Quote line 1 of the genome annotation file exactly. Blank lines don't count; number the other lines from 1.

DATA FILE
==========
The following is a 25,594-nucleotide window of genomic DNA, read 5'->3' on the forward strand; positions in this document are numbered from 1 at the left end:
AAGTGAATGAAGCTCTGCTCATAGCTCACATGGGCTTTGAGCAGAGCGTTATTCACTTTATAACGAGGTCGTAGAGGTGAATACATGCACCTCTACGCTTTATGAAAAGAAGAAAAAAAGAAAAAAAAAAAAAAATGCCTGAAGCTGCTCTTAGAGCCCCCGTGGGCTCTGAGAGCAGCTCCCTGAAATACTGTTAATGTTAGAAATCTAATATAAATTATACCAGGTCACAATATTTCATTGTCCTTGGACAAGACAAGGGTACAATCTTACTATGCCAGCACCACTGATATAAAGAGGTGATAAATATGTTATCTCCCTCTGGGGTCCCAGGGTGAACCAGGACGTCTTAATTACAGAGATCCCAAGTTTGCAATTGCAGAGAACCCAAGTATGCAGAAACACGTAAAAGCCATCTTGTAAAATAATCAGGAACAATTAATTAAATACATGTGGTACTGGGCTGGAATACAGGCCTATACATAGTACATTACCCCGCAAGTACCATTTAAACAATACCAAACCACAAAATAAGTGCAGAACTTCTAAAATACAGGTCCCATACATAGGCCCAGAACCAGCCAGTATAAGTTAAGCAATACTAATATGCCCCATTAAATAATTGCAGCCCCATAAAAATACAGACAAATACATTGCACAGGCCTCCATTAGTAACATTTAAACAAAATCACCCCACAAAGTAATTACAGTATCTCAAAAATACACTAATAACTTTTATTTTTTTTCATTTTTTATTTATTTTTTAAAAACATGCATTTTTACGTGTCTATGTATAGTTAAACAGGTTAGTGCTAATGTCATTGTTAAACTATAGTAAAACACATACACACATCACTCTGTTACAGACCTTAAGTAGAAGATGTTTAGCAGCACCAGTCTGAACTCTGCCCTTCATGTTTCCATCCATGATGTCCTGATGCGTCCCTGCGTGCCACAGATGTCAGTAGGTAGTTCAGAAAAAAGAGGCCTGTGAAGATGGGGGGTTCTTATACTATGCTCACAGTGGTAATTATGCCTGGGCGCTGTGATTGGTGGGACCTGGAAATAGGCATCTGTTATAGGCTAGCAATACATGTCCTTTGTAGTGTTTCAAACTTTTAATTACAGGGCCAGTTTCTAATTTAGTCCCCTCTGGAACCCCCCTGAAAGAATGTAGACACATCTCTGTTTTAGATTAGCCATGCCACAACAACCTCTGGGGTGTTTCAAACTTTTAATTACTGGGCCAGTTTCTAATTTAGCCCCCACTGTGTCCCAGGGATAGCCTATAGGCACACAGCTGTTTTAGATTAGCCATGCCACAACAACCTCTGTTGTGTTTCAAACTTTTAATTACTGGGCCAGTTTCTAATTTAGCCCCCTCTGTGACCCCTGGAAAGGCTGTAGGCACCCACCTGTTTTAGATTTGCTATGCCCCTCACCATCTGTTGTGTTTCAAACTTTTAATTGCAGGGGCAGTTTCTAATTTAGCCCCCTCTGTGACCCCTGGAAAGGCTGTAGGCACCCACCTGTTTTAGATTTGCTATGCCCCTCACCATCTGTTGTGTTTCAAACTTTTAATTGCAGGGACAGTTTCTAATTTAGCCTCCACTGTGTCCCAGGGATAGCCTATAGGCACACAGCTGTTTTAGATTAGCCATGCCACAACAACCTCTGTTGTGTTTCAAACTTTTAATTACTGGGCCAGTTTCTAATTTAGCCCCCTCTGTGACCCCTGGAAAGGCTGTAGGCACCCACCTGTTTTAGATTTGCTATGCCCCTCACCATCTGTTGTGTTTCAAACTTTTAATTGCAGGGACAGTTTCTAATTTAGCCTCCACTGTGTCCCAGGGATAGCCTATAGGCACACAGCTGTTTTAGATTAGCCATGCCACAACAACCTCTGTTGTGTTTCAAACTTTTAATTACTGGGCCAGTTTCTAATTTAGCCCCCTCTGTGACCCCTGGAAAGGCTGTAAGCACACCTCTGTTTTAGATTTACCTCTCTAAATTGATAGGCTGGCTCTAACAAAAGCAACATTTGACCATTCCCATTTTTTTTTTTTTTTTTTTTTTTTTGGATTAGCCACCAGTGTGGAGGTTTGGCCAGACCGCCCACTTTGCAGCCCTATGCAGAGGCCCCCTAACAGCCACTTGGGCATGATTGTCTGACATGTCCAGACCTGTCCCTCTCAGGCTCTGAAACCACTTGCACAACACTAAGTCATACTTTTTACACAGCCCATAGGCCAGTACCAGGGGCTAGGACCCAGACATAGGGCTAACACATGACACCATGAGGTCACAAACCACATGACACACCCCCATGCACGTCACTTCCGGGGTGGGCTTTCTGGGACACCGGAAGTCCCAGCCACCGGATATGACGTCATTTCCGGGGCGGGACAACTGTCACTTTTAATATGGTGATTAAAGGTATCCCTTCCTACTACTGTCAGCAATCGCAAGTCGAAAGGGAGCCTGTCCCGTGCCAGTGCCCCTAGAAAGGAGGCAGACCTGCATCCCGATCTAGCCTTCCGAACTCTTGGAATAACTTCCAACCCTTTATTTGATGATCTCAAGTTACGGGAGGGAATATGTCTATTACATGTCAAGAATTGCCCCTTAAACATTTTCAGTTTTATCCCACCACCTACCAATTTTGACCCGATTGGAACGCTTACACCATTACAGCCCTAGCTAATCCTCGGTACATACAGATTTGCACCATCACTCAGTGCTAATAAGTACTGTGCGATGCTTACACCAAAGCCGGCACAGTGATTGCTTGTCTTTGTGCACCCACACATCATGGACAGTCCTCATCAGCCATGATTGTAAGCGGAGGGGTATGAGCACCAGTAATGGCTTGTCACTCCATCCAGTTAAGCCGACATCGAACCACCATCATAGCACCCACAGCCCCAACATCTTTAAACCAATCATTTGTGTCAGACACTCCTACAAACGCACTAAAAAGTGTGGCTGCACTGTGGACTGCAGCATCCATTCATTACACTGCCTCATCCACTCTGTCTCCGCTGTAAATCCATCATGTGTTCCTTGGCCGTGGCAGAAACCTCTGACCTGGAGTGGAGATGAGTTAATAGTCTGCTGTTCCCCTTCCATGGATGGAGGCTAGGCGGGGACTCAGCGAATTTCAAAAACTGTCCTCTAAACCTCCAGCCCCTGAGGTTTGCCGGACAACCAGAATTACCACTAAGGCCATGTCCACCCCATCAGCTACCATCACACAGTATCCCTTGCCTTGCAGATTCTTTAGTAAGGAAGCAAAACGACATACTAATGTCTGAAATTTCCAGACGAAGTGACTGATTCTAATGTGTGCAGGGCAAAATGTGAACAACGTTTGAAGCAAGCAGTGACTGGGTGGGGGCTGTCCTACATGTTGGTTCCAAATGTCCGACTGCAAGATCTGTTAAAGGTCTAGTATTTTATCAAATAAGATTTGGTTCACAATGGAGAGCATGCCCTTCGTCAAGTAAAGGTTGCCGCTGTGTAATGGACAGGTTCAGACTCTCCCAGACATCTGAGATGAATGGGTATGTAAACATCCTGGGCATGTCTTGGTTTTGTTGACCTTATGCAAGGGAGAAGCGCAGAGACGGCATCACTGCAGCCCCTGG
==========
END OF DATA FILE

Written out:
The following is a 25,594-nucleotide window of genomic DNA, read 5'->3' on the forward strand; positions in this document are numbered from 1 at the left end: